Parents Talk Back

There’s a group of people in our schools I never knew existed: adults who believe it’s OK to humiliate a hungry child who doesn’t have money for lunch.

These people came to public attention when New Mexico had to pass a law specifically banning “lunch shaming.”

“Lunch shaming” involves the adults in a school deciding that embarrassing a hungry child whose parents are behind on the bill is a good way of getting parents to pay up.

A report in the New York Times describes the ways some schools do this: In Alabama, a child short on funds was stamped on the arm with “I Need Lunch Money.” In other schools, children are forced to clean cafeteria tables in front of their peers to pay the debt, or wear a wristband. Some schools require cafeteria workers to take a child’s hot food and throw it away if he can’t pay for it.

They throw a perfectly fine hot lunch in the trash and hand the child a sandwich with a single slice of cheese in it.

What a disgrace. What an utter failure on the part of any adult who would support such a policy. It’s an indictment of our collective sense of empathy if adults have to pass laws telling school workers not to shame a child in a lunch line.

How can anyone with a shred of human decency justify humiliating children -- who cannot get jobs and earn their own money -- for their parents’ inability to pay?

I’ve had two children in public schools for eight years, and I was an education reporter for many years prior to that. I’ve seen my share of inexplicable or misguided school policies, but I’ve never seen something so cruel devised by adults charged with educating or caring for children.

School principals like to talk about their school communities as “families,” but could they behave with such callousness toward a hungry child in their own family?

There are schools in our wealthy nation with an overabundance of food that have a “no money, no meal” policy. Cafeteria workers have quit over it.

Stacy Koltiska, a Pittsburgh-area cafeteria worker, had to take a hot lunch away from an elementary school child who had a negative balance on his account in the Canon-McMillan school district last fall. She resigned over the policy.

“As a Christian, I have an issue with this,” said Koltiska in news reports. “It’s sinful and shameful is what it is.”

I’m with Koltiska. Any Muslim, Jew, Christian or decent human being should have an issue with this.

Research shows that it’s harder for hungry kids to learn. That’s common sense, and some helpful policies do exist. Federal guidelines state that a family of four with an income of $31,590 or less qualifies for free school lunches, while families making up to $44,955 qualify for reduced-price lunches.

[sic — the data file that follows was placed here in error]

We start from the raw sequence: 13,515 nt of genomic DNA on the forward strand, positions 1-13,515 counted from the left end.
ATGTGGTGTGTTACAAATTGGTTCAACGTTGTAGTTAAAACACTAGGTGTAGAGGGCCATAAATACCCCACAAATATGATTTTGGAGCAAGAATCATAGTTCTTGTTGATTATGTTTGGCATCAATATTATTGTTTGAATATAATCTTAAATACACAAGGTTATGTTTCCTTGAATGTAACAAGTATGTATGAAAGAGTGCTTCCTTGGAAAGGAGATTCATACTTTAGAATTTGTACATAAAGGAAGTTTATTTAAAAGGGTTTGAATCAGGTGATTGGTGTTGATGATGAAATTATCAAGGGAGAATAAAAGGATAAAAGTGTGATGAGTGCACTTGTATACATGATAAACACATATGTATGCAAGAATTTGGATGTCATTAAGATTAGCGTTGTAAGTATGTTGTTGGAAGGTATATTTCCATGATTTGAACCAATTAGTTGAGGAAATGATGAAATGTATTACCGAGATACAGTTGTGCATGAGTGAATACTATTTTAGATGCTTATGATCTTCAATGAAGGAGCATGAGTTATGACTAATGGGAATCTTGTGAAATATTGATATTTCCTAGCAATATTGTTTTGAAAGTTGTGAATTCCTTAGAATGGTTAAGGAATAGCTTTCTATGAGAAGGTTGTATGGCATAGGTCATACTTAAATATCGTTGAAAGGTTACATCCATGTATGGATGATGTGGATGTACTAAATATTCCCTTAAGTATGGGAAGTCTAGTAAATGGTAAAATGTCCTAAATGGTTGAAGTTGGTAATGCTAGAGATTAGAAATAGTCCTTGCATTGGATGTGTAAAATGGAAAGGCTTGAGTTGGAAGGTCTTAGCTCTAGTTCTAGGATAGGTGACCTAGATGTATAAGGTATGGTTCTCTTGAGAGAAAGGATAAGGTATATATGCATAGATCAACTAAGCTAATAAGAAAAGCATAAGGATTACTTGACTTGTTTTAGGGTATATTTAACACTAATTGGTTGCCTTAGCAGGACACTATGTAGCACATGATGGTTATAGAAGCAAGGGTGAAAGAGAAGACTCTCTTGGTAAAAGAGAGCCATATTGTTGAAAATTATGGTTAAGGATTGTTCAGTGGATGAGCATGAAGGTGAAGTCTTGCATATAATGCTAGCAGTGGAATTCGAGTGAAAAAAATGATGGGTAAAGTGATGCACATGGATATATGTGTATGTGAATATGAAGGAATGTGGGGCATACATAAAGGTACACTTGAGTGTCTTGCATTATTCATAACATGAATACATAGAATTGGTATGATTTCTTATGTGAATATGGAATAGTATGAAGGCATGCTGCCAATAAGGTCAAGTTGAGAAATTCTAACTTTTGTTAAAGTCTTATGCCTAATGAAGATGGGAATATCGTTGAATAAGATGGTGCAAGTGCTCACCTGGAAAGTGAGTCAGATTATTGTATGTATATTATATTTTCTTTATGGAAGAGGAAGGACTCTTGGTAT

Some districts with high concentrations of poverty have moved to providing universal free lunch. But what about children in suburban districts where there are lower percentages of children eligible for free or reduced-price lunch? What about cases in which parents don’t know how to apply, or are too embarrassed to admit they are struggling financially? Or families who fall just above the cutoff?

There are adults who believe these children should be denied a lunch and humiliated in front of their peers.

I didn’t know lunch shaming existed. I didn’t know we needed a law to tell adults these practices are deplorable. And I’m embarrassed to admit that I didn’t know how my own school district handled situations where students’ lunch balances went unpaid.

I called my district’s communications office to find out, and learned that parents receive an email and a letter when their child’s lunch balance drops below $5. Our schools allow three charges against an account that hasn’t been paid. After that, cafeteria workers are told to call the principal, who can access an emergency fund to pay for the lunch and contact the parents to see if they need help filling out eligibility paperwork for reduced pricing. If the principal determines there isn’t a financial hardship, and the bill is still unpaid, the child will get a sack lunch -- cheese sandwich, a piece of fruit, and milk or juice -- instead of the hot lunch. No child is denied food completely.

This is likely a typical procedure in many districts. It’s not overt shaming, but it’s still the child with the sack lunch who bears the consequences for a parent’s behavior.

I thought about what home circumstances might lead to a parent ignoring repeated emails, letters and calls about an unpaid lunch balance. I don’t know what that child had for breakfast, nor do I know what he or she will eat for dinner. Yet, as a school community, as a so-called “family,” can we really not ensure that any child who wants a hot lunch in our school gets one?

Well, then, shame on us.

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